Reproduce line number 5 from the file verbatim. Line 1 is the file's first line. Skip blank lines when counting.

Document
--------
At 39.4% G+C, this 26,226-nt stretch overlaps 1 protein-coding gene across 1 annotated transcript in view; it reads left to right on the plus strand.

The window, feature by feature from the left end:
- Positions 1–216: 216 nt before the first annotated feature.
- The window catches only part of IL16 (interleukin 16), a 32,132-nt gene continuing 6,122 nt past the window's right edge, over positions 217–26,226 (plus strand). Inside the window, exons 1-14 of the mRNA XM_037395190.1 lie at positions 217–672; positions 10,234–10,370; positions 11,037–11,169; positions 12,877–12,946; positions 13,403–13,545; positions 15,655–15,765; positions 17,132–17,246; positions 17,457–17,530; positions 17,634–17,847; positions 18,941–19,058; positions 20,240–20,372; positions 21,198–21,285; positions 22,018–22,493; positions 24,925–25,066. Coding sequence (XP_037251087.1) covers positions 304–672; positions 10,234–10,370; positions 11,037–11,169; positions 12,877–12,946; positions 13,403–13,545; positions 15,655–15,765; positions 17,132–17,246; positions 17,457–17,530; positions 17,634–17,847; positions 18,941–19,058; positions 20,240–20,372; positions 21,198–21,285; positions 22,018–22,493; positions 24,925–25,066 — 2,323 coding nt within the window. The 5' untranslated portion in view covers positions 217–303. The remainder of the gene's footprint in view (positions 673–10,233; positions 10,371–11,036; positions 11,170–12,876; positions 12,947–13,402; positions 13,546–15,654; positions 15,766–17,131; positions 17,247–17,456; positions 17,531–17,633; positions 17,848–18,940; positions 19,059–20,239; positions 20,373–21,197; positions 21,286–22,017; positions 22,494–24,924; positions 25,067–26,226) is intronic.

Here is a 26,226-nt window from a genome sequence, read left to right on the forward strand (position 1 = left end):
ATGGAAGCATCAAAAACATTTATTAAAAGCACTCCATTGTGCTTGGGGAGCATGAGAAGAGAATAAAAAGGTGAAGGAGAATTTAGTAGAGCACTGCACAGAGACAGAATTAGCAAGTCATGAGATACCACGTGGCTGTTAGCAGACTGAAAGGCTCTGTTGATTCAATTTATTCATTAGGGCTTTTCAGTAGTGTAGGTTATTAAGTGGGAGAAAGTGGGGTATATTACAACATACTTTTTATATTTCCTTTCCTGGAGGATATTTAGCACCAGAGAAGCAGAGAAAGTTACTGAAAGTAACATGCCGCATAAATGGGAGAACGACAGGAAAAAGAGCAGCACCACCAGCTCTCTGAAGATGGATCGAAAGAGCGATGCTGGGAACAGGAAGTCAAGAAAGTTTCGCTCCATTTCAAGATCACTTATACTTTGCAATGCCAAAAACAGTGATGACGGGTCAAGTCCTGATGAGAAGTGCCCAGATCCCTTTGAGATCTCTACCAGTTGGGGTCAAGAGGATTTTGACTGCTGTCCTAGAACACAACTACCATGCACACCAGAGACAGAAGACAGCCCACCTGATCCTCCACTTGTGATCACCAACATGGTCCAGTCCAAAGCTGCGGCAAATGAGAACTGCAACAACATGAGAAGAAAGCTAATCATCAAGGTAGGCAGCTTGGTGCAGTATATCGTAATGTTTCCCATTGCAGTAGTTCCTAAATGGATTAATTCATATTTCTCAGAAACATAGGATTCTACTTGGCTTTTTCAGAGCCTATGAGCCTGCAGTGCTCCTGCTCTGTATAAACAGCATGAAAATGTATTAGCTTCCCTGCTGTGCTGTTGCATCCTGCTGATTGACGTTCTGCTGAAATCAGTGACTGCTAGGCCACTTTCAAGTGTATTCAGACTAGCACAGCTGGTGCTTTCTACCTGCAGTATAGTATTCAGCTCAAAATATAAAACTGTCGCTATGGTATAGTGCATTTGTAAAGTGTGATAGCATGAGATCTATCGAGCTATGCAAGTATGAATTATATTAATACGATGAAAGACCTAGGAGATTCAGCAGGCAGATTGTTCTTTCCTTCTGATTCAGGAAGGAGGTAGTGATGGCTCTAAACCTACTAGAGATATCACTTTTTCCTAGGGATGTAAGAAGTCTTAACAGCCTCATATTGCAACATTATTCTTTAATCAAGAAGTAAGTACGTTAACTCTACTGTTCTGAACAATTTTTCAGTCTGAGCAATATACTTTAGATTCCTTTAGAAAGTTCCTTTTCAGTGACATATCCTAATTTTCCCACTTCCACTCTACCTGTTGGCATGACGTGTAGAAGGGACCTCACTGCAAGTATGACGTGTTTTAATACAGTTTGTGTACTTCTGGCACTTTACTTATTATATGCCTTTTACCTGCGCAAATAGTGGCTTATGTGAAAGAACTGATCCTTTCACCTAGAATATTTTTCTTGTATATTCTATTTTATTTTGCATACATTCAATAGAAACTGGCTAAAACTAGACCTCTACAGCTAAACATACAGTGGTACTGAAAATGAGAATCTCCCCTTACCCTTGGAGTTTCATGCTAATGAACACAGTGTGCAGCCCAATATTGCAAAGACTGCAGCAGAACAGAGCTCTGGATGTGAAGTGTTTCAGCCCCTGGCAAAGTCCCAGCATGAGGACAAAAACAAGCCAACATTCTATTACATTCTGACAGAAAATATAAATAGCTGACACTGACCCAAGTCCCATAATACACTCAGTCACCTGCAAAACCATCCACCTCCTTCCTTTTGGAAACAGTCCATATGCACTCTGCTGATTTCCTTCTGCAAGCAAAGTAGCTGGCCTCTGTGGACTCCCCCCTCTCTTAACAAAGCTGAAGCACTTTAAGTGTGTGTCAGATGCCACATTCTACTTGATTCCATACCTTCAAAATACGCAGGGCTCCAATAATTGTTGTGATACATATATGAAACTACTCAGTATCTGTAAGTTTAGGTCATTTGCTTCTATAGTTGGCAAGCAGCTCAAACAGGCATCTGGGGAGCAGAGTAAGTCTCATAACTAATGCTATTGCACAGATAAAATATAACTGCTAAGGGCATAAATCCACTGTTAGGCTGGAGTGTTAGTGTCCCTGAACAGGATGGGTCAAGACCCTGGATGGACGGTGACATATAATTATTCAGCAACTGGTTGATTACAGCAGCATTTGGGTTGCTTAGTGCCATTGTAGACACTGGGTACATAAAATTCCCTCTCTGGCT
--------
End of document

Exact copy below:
Here is a 26,226-nt window from a genome sequence, read left to right on the forward strand (position 1 = left end):